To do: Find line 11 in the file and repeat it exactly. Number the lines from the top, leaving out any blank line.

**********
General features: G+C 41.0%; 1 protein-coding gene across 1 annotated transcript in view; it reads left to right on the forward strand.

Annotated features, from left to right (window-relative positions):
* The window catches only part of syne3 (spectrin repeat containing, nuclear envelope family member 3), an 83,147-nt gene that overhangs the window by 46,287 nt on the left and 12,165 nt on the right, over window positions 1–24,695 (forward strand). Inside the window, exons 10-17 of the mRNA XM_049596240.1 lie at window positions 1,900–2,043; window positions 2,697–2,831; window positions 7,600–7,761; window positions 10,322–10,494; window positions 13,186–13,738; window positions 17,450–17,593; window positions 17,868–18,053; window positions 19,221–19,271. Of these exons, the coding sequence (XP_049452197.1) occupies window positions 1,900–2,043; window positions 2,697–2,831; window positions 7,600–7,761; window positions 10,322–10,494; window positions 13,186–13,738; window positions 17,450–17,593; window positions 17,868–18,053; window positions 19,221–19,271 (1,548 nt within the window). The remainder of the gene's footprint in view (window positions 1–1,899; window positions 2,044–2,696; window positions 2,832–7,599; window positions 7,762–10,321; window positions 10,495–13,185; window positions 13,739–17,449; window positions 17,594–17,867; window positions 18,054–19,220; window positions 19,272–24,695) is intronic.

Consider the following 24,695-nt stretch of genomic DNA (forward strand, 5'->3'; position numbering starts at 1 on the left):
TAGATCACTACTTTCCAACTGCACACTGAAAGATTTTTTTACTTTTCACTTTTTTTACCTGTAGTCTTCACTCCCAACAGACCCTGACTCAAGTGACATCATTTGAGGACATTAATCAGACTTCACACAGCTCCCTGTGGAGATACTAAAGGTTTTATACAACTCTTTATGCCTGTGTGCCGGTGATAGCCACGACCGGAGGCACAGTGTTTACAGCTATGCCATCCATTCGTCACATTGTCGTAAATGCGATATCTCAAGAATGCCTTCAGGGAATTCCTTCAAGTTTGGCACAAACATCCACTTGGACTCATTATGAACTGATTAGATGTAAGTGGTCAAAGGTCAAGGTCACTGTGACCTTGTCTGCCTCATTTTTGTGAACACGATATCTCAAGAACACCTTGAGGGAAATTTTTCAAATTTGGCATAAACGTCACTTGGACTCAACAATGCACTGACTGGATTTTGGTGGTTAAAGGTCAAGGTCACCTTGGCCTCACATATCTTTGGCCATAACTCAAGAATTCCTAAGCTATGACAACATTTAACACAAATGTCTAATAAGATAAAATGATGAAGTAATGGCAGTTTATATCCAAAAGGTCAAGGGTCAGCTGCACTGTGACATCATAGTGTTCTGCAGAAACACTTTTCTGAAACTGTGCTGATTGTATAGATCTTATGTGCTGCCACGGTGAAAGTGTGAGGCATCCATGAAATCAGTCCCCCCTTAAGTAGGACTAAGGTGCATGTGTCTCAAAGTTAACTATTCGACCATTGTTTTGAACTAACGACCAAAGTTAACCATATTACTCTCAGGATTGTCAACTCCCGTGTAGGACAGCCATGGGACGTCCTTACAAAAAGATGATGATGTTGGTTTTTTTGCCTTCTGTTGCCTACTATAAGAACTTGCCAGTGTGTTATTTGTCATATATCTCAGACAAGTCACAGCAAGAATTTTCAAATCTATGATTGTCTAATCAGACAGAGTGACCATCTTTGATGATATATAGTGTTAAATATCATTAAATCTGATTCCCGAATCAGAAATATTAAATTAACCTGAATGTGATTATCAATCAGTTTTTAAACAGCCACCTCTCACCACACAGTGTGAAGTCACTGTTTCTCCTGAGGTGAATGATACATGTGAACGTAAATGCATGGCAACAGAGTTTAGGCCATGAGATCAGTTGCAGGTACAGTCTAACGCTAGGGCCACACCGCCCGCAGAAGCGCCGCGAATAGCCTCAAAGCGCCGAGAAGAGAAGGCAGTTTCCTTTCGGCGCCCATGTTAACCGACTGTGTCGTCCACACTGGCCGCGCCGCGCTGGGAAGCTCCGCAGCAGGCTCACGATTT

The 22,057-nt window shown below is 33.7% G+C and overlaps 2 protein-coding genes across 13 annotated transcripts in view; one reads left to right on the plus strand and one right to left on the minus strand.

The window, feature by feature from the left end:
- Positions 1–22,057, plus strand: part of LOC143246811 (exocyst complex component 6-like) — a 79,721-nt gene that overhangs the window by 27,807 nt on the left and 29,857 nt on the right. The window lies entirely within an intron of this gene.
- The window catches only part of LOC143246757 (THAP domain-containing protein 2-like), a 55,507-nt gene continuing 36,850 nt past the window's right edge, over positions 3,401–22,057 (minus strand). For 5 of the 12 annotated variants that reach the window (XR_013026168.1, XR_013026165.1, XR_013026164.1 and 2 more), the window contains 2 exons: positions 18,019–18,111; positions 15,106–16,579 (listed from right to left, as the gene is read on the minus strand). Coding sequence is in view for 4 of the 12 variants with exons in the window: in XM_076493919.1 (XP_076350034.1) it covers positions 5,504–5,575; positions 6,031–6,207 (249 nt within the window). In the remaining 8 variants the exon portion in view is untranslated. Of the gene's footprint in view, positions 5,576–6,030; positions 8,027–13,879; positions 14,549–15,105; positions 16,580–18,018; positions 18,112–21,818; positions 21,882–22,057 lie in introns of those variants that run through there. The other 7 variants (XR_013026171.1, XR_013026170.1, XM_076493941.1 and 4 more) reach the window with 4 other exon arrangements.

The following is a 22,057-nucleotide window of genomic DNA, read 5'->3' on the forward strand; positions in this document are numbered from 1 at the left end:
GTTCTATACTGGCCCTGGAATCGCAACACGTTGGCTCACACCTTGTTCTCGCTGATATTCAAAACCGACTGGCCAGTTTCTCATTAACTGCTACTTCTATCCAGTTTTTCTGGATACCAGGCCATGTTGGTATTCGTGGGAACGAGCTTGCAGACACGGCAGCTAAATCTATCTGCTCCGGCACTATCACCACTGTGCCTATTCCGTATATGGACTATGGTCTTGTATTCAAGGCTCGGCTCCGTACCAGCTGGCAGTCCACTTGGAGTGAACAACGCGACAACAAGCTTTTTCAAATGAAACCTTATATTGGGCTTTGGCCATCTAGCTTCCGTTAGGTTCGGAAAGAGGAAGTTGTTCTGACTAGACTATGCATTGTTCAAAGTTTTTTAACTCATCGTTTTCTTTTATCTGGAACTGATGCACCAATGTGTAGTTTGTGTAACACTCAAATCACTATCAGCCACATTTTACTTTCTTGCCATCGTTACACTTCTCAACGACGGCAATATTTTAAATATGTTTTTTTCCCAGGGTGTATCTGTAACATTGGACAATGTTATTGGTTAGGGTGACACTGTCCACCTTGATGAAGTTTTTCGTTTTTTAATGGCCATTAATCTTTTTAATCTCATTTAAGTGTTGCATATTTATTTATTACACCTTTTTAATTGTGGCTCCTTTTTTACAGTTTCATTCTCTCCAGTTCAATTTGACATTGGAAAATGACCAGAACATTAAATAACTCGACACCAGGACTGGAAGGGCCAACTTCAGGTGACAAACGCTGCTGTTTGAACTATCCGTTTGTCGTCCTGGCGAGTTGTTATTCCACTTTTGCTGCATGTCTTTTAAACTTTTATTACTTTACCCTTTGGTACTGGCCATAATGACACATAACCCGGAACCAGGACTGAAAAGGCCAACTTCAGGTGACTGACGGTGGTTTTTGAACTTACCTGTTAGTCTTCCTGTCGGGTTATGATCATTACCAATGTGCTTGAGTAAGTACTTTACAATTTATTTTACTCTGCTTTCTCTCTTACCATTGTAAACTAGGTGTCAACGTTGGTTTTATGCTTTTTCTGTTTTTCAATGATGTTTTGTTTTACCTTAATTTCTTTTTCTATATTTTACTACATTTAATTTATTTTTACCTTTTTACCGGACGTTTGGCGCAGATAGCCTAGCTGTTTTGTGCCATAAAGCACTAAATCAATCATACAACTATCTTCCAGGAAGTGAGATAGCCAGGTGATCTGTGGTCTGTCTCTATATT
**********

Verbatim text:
GTTCTATACTGGCCCTGGAATCGCAACACGTTGGCTCACACCTTGTTCTCGCTGATATTCAAAACCGACTGGCCAGTTTCTCATTAACTGCTACTTCTATCCAGTTTTTCTGGATACCAGGCCATGTTGGTATTCGTGGGAACGAGCTTGCAGACACGGCAGCTAAATCTATCTGCTCCGGCACTATCACCACTGTGCCTATTCCGTATATGGACTATGGTCTTGTATTCAAGGCTCGGCTCCGTACCAGCTGGCAGTCCACTTGGAGTGAACAACGCGACAACAAGCTTTTTCAAATGAAACCTTATATTGGGCTTTGGCCATCTAGCTTCCGTTAGGTTCGGAAAGAGGAAGTTGTTCTGACTAGACTATGCATTGTTCAAAGTTTTTTAACTCATCGTTTTCTTTTATCTGGAACTGATGCACCAATGTGTAGTTTGTGTAACACTCAAATCACTATCAGCCACATTTTACTTTCTTGCCATCGTTACACTTCTCAACGACGGCAATATTTTAAATATGTTTTTTTCCCAGGGTGTATCTGTAACATTGGACAATGTTATTGGTTAGGGTGACACTGTCCACCTTGATGAAGTTTTTCGTTTTTTAATGGCCATTAATCTTTTTAATCTCATTTAAGTGTTGCATATTTATTTATTACACCTTTTTAATTGTGGCTCCTTTTTTACAGTTTCATTCTCTCCAGTTCAATTTGACATTGGAAAATGACCAGAACATTAAATAACTCGACACCAGGACTGGAAGGGCCAACTTCAGGTGACAAACGCTGCTGTTTGAACTATCCGTTTGTCGTCCTGGCGAGTTGTTATTCCACTTTTGCTGCATGTCTTTTAAACTTTTATTACTTTACCCTTTGGTACTGGCCATAATGACACATAACCCGGAACCAGGACTGAAAAGGCCAACTTCAGGTGACTGACGGTGGTTTTTGAACTTACCTGTTAGTCTTCCTGTCGGGTTATGATCATTACCAATGTGCTTGAGTAAGTACTTTACAATTTATTTTACTCTGCTTTCTCTCTTACCATTGTAAACTAGGTGTCAACGTTGGTTTTATGCTTTTTCTGTTTTTCAATGATGTTTTGTTTTACCTTAATTTCTTTTTCTATATTTTACTACATTTAATTTATTTTTACCTTTTTACCGGACGTTTGGCGCAGATAGCCTAGCTGTTTTGTGCCATAAAGCACTAAATCAATCATACAACTATCTTCCAGGAAGTGAGATAGCCAGGTGATCTGTGGTCTGTCTCTATATT